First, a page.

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Five More Adobe Photoshop Tips in Five Days: Tip 3 - Using Mini Bridge

By  Apr 22, 2010

Topics: Adobe Photoshop

Sometimes working with multiple assets in a Creative Suite environment means a lot of hunting and gathering of images.  In earlier versions of Adobe® Photoshop®, it was easy with the File Browser in Photoshop CS.  By the time CS2 came around, the File Browser had disappeared to be replaced with Adobe Bridge.  While this was a great addition as it let you browse and search for other content in a separate application, I always hated having to leave Photoshop in order to search for things.  Thankfully all of this has been changed back with the inclusion of Mini Bridge in Photoshop CS5.  There are a couple of features in here that I think are really valuable. 

One of the first things that I think it does well is the ability to navigate to a specific image on the hard drive and drag the image from the Mini Bridge onto the Photoshop space — and we’re done!  I’m a big fan of "saving clicks." If you can get something done with fewer clicks, that amounts to a time increase for me and makes it totally worth upgrading.

My other favorite features of the Mini Bridge sit with its Slideshow and Review Modules.  If you single click on an image and press the Spacebar key you can go into a full screen preview of your image.  Single click a series of images and press Spacebar? Instant slideshow.  No more presentation software or export to another program needed!  Review mode is great as well.  Having a series of images selected, you can click on the drop down in Mini Bridge for Review mode, and all of the images appear in a carousel based layout.  Use your left and right arrows to go through the images.  Once you find an image you don’t like, simply click on the down arrow and remove it from the group.  You can then continue the comparisons, using the down arrow to strike images, and bring yourself to the one image you want to use.  Hit the Escape key and the image that you have selected will appear in Mini Bridge – ready for you to drag out.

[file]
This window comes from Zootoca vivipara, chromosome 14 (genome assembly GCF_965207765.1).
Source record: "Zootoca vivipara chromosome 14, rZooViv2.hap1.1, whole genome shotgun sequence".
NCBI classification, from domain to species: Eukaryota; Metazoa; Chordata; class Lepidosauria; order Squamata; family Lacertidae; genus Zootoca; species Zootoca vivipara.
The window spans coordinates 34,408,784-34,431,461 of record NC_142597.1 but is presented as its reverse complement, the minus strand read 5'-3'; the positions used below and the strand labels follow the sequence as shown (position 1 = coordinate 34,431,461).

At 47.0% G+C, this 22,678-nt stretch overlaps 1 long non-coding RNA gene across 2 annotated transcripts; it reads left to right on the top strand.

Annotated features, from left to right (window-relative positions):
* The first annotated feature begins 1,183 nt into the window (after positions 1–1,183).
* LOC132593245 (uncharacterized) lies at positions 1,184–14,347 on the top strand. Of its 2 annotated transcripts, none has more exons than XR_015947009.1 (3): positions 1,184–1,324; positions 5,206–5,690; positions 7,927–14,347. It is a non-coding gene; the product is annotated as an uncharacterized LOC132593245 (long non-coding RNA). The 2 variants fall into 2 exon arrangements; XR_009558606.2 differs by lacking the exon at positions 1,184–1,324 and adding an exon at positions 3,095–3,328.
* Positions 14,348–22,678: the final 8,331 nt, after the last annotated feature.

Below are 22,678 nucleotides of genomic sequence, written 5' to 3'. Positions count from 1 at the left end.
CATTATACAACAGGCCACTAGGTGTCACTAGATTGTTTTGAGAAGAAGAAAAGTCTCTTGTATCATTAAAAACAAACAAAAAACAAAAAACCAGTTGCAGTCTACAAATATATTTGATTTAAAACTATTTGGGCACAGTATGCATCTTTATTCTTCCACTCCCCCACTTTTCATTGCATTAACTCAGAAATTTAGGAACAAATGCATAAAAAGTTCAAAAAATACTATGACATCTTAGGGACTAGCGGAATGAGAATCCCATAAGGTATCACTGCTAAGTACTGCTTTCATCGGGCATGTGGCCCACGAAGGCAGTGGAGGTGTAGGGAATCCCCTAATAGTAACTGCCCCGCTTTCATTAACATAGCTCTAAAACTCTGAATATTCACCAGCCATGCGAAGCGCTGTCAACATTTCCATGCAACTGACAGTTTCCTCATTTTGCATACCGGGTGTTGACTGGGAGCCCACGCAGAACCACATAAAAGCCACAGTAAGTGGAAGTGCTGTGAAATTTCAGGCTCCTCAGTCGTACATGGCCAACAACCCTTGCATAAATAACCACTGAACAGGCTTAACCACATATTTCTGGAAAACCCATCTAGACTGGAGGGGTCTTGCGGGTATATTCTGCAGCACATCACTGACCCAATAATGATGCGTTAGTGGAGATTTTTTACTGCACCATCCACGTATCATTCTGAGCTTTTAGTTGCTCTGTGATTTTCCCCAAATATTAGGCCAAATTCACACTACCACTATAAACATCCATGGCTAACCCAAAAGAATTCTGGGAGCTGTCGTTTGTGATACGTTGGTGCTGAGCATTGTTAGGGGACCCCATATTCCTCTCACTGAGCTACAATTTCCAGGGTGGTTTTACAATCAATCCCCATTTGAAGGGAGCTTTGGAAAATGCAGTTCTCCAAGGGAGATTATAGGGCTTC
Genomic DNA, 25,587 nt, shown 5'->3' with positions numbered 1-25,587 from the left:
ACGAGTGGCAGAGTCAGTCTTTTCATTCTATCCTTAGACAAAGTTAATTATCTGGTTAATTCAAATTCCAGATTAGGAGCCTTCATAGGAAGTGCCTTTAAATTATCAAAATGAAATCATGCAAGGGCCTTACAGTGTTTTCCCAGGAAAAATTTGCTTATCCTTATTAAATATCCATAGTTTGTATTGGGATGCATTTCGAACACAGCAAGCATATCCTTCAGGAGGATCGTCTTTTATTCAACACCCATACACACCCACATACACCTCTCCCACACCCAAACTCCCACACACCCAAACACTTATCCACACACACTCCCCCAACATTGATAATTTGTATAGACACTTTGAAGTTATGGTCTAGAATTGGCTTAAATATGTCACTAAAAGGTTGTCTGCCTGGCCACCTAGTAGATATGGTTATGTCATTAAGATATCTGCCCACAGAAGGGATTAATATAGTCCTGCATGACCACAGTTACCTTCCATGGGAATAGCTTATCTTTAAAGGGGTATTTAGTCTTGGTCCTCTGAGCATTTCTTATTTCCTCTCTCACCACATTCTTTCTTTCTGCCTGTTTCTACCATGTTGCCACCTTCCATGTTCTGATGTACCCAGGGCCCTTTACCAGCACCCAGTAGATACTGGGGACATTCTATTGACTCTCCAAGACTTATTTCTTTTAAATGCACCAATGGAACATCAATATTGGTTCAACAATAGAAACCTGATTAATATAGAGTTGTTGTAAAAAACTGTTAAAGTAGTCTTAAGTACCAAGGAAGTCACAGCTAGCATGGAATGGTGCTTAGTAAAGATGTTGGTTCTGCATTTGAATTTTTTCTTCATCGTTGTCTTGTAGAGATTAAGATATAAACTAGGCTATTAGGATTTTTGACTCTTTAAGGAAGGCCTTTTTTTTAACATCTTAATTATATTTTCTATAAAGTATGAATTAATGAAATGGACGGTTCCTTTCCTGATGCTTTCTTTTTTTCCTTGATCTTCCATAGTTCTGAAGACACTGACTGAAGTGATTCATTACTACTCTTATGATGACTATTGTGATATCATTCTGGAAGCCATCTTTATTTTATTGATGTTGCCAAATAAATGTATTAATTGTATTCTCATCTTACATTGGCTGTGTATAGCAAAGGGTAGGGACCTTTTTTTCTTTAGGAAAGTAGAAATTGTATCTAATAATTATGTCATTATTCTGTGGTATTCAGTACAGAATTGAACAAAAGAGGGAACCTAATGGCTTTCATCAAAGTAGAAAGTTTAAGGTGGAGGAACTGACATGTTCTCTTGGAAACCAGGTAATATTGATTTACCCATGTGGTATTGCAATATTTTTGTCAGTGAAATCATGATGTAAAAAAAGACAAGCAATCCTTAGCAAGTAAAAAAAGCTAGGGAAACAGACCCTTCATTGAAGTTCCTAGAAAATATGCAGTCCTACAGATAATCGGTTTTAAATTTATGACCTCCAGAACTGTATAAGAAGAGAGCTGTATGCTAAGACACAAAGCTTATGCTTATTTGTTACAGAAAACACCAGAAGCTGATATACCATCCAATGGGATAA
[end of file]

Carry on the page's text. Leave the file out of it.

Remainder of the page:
My favorite feature has to be the “Open In Camera Raw” option you have in Mini Bridge.  Here’s the short of it:  There are a lot of people who like using Adobe Camera Raw as a basis for tonal editing, even though it was designed for Raw images.  To open an image with Camera Raw from within Photoshop meant you needed to click on File>Open, navigate to the JPG image you wanted, select it, then change the file type drop down to Camera Raw – in that order.  This seemed very counter intuitive to me.  Now inside of Mini Bridge, all we need to do is right click.  In the context menu, they’ve placed “Open In Camera Raw,” making this type of editing a breeze. 

Mini Bridge exists to save you time and headache from jumping back and forth between applications.  This time saver gets an A+ in my book!